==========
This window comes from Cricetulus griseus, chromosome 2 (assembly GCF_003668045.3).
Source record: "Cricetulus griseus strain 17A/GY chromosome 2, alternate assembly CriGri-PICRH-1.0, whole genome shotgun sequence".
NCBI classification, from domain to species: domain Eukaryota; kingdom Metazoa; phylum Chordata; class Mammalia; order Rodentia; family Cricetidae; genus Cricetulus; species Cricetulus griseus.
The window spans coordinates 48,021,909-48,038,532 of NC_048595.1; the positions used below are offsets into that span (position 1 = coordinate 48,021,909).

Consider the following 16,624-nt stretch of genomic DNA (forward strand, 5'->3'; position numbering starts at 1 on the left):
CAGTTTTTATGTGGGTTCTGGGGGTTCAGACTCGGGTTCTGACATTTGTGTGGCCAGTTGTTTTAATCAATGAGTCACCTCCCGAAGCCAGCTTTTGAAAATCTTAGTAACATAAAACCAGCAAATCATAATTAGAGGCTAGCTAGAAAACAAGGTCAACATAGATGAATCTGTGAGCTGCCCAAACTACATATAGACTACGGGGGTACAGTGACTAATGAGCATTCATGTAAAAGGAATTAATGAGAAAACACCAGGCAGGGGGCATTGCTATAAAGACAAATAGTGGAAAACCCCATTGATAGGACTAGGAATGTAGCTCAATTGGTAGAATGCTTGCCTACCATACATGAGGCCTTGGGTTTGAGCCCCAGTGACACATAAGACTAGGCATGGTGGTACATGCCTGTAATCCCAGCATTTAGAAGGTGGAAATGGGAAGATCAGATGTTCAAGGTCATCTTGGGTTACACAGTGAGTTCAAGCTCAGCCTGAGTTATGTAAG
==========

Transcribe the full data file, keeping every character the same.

This window comes from Cricetulus griseus, chromosome 2 (assembly GCF_003668045.3).
Source record: "Cricetulus griseus strain 17A/GY chromosome 2, alternate assembly CriGri-PICRH-1.0, whole genome shotgun sequence".
NCBI classification, from domain to species: domain Eukaryota; kingdom Metazoa; phylum Chordata; class Mammalia; order Rodentia; family Cricetidae; genus Cricetulus; species Cricetulus griseus.
The window spans coordinates 48,021,909-48,038,532 of NC_048595.1; the positions used below are offsets into that span (position 1 = coordinate 48,021,909).

Consider the following 16,624-nt stretch of genomic DNA (forward strand, 5'->3'; position numbering starts at 1 on the left):
CAGTTTTTATGTGGGTTCTGGGGGTTCAGACTCGGGTTCTGACATTTGTGTGGCCAGTTGTTTTAATCAATGAGTCACCTCCCGAAGCCAGCTTTTGAAAATCTTAGTAACATAAAACCAGCAAATCATAATTAGAGGCTAGCTAGAAAACAAGGTCAACATAGATGAATCTGTGAGCTGCCCAAACTACATATAGACTACGGGGGTACAGTGACTAATGAGCATTCATGTAAAAGGAATTAATGAGAAAACACCAGGCAGGGGGCATTGCTATAAAGACAAATAGTGGAAAACCCCATTGATAGGACTAGGAATGTAGCTCAATTGGTAGAATGCTTGCCTACCATACATGAGGCCTTGGGTTTGAGCCCCAGTGACACATAAGACTAGGCATGGTGGTACATGCCTGTAATCCCAGCATTTAGAAGGTGGAAATGGGAAGATCAGATGTTCAAGGTCATCTTGGGTTACACAGTGAGTTCAAGCTCAGCCTGAGTTATGTAAG